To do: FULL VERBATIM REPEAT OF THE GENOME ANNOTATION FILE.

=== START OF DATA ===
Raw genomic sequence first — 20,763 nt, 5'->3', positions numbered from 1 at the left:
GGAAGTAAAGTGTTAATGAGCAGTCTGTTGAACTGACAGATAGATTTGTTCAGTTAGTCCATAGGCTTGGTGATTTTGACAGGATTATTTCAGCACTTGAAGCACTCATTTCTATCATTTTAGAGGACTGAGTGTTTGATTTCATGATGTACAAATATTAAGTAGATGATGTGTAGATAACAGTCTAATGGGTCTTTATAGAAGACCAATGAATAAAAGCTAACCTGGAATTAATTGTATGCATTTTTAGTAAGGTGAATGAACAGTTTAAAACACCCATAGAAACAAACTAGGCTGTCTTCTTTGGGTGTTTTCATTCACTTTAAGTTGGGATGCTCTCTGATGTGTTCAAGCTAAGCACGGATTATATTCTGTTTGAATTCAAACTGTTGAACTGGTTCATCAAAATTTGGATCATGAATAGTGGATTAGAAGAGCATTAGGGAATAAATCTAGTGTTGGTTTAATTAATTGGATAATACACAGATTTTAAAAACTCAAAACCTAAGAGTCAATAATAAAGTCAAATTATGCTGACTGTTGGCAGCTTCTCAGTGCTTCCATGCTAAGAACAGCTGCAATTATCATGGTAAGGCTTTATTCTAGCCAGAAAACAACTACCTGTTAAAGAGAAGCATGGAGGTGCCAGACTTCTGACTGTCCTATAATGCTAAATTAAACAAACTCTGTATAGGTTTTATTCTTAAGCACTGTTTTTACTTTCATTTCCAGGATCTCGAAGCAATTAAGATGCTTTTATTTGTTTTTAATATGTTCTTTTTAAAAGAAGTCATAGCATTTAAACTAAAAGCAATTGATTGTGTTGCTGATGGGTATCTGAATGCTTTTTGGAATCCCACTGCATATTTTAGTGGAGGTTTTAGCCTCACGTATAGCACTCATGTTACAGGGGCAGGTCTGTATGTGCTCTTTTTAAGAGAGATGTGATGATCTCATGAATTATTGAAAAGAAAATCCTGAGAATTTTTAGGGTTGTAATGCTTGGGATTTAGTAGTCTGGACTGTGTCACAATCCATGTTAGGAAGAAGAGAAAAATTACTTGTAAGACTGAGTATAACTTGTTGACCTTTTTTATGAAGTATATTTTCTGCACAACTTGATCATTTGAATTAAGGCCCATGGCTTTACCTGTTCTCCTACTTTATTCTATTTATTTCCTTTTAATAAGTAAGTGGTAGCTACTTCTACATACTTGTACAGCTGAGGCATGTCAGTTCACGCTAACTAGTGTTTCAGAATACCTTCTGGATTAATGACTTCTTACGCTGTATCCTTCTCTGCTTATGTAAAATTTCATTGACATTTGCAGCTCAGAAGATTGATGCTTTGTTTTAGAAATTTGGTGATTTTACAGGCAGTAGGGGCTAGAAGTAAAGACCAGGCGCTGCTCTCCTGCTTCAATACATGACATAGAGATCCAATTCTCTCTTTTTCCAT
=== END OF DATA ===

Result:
Raw genomic sequence first — 20,763 nt, 5'->3', positions numbered from 1 at the left:
GGAAGTAAAGTGTTAATGAGCAGTCTGTTGAACTGACAGATAGATTTGTTCAGTTAGTCCATAGGCTTGGTGATTTTGACAGGATTATTTCAGCACTTGAAGCACTCATTTCTATCATTTTAGAGGACTGAGTGTTTGATTTCATGATGTACAAATATTAAGTAGATGATGTGTAGATAACAGTCTAATGGGTCTTTATAGAAGACCAATGAATAAAAGCTAACCTGGAATTAATTGTATGCATTTTTAGTAAGGTGAATGAACAGTTTAAAACACCCATAGAAACAAACTAGGCTGTCTTCTTTGGGTGTTTTCATTCACTTTAAGTTGGGATGCTCTCTGATGTGTTCAAGCTAAGCACGGATTATATTCTGTTTGAATTCAAACTGTTGAACTGGTTCATCAAAATTTGGATCATGAATAGTGGATTAGAAGAGCATTAGGGAATAAATCTAGTGTTGGTTTAATTAATTGGATAATACACAGATTTTAAAAACTCAAAACCTAAGAGTCAATAATAAAGTCAAATTATGCTGACTGTTGGCAGCTTCTCAGTGCTTCCATGCTAAGAACAGCTGCAATTATCATGGTAAGGCTTTATTCTAGCCAGAAAACAACTACCTGTTAAAGAGAAGCATGGAGGTGCCAGACTTCTGACTGTCCTATAATGCTAAATTAAACAAACTCTGTATAGGTTTTATTCTTAAGCACTGTTTTTACTTTCATTTCCAGGATCTCGAAGCAATTAAGATGCTTTTATTTGTTTTTAATATGTTCTTTTTAAAAGAAGTCATAGCATTTAAACTAAAAGCAATTGATTGTGTTGCTGATGGGTATCTGAATGCTTTTTGGAATCCCACTGCATATTTTAGTGGAGGTTTTAGCCTCACGTATAGCACTCATGTTACAGGGGCAGGTCTGTATGTGCTCTTTTTAAGAGAGATGTGATGATCTCATGAATTATTGAAAAGAAAATCCTGAGAATTTTTAGGGTTGTAATGCTTGGGATTTAGTAGTCTGGACTGTGTCACAATCCATGTTAGGAAGAAGAGAAAAATTACTTGTAAGACTGAGTATAACTTGTTGACCTTTTTTATGAAGTATATTTTCTGCACAACTTGATCATTTGAATTAAGGCCCATGGCTTTACCTGTTCTCCTACTTTATTCTATTTATTTCCTTTTAATAAGTAAGTGGTAGCTACTTCTACATACTTGTACAGCTGAGGCATGTCAGTTCACGCTAACTAGTGTTTCAGAATACCTTCTGGATTAATGACTTCTTACGCTGTATCCTTCTCTGCTTATGTAAAATTTCATTGACATTTGCAGCTCAGAAGATTGATGCTTTGTTTTAGAAATTTGGTGATTTTACAGGCAGTAGGGGCTAGAAGTAAAGACCAGGCGCTGCTCTCCTGCTTCAATACATGACATAGAGATCCAATTCTCTCTTTTTCCAT